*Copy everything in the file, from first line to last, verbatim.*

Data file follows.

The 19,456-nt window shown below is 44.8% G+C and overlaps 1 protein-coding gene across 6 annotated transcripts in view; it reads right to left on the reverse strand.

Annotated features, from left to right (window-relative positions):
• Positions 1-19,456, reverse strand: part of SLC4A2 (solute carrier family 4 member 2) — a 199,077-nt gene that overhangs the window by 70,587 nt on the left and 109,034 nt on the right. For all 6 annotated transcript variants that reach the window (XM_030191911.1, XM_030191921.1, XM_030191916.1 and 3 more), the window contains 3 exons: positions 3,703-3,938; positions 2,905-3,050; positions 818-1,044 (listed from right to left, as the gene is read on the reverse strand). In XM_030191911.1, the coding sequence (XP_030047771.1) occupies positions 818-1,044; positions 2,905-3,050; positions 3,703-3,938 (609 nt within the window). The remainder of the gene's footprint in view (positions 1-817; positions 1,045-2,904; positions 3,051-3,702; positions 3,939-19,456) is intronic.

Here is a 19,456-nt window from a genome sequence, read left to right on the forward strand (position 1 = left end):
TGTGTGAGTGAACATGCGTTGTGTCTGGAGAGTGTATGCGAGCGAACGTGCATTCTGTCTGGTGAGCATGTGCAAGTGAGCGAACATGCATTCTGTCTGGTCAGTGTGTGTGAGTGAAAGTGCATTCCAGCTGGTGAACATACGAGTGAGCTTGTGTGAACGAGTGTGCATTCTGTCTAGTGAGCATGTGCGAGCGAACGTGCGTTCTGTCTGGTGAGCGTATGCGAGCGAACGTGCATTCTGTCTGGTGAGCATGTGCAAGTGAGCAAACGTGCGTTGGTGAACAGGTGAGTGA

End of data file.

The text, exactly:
The 19,456-nt window shown below is 44.8% G+C and overlaps 1 protein-coding gene across 6 annotated transcripts in view; it reads right to left on the reverse strand.

Annotated features, from left to right (window-relative positions):
• Positions 1-19,456, reverse strand: part of SLC4A2 (solute carrier family 4 member 2) — a 199,077-nt gene that overhangs the window by 70,587 nt on the left and 109,034 nt on the right. For all 6 annotated transcript variants that reach the window (XM_030191911.1, XM_030191921.1, XM_030191916.1 and 3 more), the window contains 3 exons: positions 3,703-3,938; positions 2,905-3,050; positions 818-1,044 (listed from right to left, as the gene is read on the reverse strand). In XM_030191911.1, the coding sequence (XP_030047771.1) occupies positions 818-1,044; positions 2,905-3,050; positions 3,703-3,938 (609 nt within the window). The remainder of the gene's footprint in view (positions 1-817; positions 1,045-2,904; positions 3,051-3,702; positions 3,939-19,456) is intronic.

Here is a 19,456-nt window from a genome sequence, read left to right on the forward strand (position 1 = left end):
TGTGTGAGTGAACATGCGTTGTGTCTGGAGAGTGTATGCGAGCGAACGTGCATTCTGTCTGGTGAGCATGTGCAAGTGAGCGAACATGCATTCTGTCTGGTCAGTGTGTGTGAGTGAAAGTGCATTCCAGCTGGTGAACATACGAGTGAGCTTGTGTGAACGAGTGTGCATTCTGTCTAGTGAGCATGTGCGAGCGAACGTGCGTTCTGTCTGGTGAGCGTATGCGAGCGAACGTGCATTCTGTCTGGTGAGCATGTGCAAGTGAGCAAACGTGCGTTGGTGAACAGGTGAGTGA